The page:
Re: Article: On the Interdependent Nature of Tactics and Strategies by "The Grindstone"
Great reply. I have to say that I think you are right on the money with a lot of what you said - I think sociologically you got it nailed. But still, what you said may explain why it may not happen or may not happen all that often - it doesn't really deal with the position of why "can't" we. I think I can read into what you are saying and get a sense that you would agree that it is possible to make a fighting art a Budo - just that not many folks do it (for one reason or another). However, perhaps you know that there are some folks out there that like to draw a very sharp distinction between the two - and personally that has never made sense to me (especially if we cannot answer the question of "why can't a fighting art be a budo?").
This may be important - at least in my own mind - because I think once you try and make a fighting art a Budo you are going to look into two very important things: 1. you are going to look into things like the stuff being covered in the article (e.g. the interrelatedness of tactics and strategies); and 2. you are going to wonder if a Budo that is not a fighting art can ever really cultivate us beyond the more superficial levels of human virtue (i.e. be a good/moral modern citizen). Personally, I'm fine saying that fighting is not my main purpose in training - that fighting skill is an incidental of Budo. However, I am totally against anything that understands the former position as a reason for why we don't require our Budo to be up to par as a fighting art. For me, when our Budo is not a fighting art - there too much room for habitual attachments to remain, too much room for ego and delusion to settle in and remain in place unreconciled.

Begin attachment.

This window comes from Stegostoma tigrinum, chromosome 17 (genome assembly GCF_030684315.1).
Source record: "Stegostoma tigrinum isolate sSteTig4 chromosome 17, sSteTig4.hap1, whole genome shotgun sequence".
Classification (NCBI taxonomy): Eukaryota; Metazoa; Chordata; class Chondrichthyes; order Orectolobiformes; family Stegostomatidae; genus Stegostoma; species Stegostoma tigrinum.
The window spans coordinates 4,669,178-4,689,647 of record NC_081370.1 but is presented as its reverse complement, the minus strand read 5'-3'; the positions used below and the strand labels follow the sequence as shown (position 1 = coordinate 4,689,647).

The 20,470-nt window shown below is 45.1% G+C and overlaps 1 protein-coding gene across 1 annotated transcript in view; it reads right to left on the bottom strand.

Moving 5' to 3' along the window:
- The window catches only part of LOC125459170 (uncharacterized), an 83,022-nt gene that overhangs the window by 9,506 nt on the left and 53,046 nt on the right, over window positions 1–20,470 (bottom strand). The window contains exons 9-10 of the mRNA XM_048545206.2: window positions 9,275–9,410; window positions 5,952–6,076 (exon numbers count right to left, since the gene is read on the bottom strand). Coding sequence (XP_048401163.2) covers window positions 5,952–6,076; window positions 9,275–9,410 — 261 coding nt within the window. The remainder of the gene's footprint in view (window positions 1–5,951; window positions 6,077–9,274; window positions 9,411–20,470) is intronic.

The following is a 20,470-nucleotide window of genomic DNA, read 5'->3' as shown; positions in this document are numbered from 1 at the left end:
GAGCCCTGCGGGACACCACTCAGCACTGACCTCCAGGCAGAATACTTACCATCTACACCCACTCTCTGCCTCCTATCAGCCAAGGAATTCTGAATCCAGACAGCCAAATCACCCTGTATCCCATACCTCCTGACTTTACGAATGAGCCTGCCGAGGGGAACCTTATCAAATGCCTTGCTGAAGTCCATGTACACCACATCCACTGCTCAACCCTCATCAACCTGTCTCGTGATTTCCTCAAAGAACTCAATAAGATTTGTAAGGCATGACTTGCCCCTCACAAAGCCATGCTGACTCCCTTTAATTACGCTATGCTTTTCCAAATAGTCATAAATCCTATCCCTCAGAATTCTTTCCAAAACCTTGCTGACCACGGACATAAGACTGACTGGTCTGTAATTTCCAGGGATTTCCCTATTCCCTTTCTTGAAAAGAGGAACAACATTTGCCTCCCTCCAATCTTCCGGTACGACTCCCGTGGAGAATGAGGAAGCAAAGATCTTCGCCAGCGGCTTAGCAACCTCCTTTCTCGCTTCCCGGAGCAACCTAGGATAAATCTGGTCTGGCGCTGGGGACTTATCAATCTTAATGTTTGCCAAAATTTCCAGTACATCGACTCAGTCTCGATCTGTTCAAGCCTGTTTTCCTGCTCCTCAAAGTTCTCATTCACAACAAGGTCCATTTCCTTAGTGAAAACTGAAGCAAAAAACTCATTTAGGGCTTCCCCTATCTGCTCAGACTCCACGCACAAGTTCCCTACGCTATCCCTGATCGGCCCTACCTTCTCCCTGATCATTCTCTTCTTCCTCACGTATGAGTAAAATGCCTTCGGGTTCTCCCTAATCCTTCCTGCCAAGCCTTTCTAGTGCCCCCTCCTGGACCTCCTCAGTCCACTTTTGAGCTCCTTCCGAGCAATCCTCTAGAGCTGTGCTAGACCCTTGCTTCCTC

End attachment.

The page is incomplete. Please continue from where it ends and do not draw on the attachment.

thanks again Keith for the post - I really enjoyed it.